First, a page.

Whether he wins Wimbledon or not. Hell, whether or not he wins his next match, John Isner is now. He’s not only the new face of American tennis. But he’s suddenly – okay, not suddenly, but after a 11-hour, 5-minute (over two days) 6–4, 3–6, 6–7(7), 7–6(3), 70–68 victory over Nicolas Mahut in the opening round of Wimbledon, the longest match in the history of tennis – the guy everyone expects to rescue the sport from near certain oblivion in the U.S.
I know. It’s a lot to ask of a 25-year-old Bulldog (Georgie, that is) with a middling singles record (67-53) a just one singles title in three years as a pro.
Just last fall, Melanie Oudin (irony alert: another Georgian!) was anointed rescuer of the distaff side of the sport when she ousted Maria Sharapova and reached the quarterfinals of the U.S. Open. Haven’t heard a peep from her since.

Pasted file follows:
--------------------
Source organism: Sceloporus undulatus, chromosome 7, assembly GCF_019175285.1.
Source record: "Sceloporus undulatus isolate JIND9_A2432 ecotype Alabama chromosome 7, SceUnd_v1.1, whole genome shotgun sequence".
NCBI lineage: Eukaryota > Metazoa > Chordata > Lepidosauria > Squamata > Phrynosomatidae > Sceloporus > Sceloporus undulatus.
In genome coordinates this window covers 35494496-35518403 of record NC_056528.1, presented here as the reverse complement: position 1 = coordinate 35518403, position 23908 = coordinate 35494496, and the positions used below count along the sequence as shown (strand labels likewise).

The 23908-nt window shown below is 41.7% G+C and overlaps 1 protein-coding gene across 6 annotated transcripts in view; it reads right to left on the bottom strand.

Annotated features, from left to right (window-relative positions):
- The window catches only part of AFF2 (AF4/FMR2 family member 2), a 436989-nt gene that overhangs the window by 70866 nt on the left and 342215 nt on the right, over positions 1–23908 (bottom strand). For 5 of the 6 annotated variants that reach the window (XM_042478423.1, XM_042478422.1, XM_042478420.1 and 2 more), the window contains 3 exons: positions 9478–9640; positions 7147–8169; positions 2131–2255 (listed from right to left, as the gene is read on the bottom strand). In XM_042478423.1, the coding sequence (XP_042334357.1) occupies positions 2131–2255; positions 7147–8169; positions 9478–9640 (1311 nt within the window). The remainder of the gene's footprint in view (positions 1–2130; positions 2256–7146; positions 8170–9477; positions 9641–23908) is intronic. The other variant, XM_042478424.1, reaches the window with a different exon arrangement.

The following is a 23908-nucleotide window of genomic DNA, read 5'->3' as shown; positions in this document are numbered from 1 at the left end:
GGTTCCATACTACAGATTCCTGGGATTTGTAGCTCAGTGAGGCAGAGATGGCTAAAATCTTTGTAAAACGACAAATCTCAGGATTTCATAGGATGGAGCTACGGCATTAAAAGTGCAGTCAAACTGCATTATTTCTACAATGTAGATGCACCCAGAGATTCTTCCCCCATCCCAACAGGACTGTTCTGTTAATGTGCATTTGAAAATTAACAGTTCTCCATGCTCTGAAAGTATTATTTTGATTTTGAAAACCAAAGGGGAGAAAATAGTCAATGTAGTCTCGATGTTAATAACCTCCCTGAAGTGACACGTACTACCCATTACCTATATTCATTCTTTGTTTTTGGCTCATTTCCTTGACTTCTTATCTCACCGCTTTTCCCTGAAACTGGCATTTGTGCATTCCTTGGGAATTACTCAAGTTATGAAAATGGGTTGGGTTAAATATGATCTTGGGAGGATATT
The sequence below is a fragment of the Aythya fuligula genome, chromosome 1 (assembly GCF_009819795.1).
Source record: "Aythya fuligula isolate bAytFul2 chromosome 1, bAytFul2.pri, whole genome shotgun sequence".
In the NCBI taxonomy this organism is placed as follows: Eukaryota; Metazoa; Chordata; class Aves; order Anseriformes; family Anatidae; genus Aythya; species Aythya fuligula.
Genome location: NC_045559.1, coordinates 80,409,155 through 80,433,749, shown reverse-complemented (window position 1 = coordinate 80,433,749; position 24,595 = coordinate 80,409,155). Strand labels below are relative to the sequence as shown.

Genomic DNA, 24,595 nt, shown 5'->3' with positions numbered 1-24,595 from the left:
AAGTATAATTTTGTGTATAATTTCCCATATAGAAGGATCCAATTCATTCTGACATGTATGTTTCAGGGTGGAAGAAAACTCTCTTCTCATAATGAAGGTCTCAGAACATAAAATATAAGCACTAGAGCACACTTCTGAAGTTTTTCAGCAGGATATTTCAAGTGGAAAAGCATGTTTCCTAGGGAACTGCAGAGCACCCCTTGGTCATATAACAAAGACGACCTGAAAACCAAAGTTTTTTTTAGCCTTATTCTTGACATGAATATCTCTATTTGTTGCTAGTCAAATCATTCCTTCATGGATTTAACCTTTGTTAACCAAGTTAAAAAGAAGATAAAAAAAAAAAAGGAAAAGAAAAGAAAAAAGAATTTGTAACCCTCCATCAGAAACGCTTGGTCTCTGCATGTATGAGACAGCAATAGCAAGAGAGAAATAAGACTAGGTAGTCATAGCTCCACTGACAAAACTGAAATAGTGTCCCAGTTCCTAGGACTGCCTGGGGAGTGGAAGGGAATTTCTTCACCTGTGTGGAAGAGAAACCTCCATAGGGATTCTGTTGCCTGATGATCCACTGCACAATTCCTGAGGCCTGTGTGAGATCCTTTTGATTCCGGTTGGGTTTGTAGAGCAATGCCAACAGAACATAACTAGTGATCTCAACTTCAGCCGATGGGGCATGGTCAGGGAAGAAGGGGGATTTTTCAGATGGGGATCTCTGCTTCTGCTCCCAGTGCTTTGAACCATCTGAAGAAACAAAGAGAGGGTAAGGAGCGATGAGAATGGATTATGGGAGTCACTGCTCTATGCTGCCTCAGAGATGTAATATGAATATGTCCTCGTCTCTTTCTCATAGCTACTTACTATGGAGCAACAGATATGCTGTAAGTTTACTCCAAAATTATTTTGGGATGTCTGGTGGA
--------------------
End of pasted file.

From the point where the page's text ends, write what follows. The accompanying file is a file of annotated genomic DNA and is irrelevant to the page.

Isner is certainly capable of being a breakthrough player, though he’s only gone as far as the fourth round in any major. Despite his size (6’9″, 245) he’s been a bit beneath the radar to all except the smattering of tennis aficionados still lingering about.
From here on out, his matches will be tracked with wide interest. (MF has a story on him in our August issue, on newsstands soon!) And he’ll no doubt be a “show court” attraction at the U.S. Open in the fall. Let’s hope by then he’ll not only be known as tennis’ marathon man, but a young American on the rise with the results to show for it.